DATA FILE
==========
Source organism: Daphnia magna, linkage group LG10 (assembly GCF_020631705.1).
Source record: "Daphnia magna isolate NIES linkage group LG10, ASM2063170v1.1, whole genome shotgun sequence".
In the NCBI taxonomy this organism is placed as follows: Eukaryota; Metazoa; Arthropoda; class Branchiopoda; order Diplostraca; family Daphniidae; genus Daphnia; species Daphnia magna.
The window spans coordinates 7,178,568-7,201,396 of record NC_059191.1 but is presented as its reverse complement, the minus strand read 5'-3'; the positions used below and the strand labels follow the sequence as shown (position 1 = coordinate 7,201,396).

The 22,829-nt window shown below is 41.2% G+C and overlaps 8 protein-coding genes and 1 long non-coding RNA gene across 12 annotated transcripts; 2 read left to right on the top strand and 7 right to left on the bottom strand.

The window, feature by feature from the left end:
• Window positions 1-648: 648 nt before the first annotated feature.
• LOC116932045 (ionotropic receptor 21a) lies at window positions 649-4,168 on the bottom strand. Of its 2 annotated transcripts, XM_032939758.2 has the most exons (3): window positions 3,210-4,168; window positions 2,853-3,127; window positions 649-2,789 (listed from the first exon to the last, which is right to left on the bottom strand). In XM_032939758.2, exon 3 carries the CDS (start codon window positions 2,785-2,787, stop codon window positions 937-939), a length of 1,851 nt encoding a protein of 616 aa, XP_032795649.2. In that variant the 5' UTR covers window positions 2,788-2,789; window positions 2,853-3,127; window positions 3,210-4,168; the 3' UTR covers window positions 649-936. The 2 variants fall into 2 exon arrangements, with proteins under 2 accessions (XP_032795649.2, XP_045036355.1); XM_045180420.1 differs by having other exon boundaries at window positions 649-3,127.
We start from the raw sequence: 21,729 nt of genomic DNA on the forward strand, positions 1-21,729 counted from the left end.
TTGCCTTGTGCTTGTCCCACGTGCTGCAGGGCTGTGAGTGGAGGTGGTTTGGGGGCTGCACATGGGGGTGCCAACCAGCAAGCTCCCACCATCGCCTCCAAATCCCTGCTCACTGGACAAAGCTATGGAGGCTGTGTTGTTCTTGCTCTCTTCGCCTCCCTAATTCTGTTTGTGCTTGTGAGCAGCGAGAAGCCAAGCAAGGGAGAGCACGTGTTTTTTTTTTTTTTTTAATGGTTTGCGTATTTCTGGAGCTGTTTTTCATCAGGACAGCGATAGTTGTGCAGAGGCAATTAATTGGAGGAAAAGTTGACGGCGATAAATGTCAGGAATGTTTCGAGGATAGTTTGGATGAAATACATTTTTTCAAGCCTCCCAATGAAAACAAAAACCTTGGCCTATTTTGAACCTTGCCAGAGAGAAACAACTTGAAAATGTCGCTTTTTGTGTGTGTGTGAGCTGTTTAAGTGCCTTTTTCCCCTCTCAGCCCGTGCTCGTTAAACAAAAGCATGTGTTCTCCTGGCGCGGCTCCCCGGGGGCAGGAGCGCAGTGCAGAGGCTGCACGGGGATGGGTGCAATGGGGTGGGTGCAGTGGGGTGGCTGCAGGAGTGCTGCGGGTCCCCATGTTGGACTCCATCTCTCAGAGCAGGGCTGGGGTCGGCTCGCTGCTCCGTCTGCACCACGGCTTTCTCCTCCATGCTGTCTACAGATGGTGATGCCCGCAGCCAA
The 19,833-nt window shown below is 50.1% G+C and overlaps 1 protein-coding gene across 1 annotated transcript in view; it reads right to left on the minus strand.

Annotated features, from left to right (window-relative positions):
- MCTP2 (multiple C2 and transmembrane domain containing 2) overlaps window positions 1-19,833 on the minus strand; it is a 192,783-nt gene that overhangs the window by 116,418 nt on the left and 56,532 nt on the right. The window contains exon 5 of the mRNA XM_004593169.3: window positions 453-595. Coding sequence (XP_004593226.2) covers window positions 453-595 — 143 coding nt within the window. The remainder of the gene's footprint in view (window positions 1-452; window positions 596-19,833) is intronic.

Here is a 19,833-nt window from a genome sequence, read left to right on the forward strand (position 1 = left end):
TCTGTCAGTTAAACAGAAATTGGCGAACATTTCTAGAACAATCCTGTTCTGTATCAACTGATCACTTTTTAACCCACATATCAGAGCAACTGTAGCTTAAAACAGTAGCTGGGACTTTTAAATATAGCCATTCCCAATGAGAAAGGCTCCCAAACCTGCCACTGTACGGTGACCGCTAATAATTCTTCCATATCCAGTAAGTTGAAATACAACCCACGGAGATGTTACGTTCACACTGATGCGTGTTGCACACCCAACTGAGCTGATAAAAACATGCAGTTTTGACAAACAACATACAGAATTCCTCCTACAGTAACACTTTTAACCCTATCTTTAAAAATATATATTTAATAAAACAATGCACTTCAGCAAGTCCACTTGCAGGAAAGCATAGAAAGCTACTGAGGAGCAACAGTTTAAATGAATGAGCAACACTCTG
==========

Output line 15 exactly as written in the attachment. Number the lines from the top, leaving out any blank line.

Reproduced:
TCTGTCAGTTAAACAGAAATTGGCGAACATTTCTAGAACAATCCTGTTCTGTATCAACTGATCACTTTTTAACCCACATATCAGAGCAACTGTAGCTTAAAACAGTAGCTGGGACTTTTAAATATAGCCATTCCCAATGAGAAAGGCTCCCAAACCTGCCACTGTACGGTGACCGCTAATAATTCTTCCATATCCAGTAAGTTGAAATACAACCCACGGAGATGTTACGTTCACACTGATGCGTGTTGCACACCCAACTGAGCTGATAAAAACATGCAGTTTTGACAAACAACATACAGAATTCCTCCTACAGTAACACTTTTAACCCTATCTTTAAAAATATATATTTAATAAAACAATGCACTTCAGCAAGTCCACTTGCAGGAAAGCATAGAAAGCTACTGAGGAGCAACAGTTTAAATGAATGAGCAACACTCTG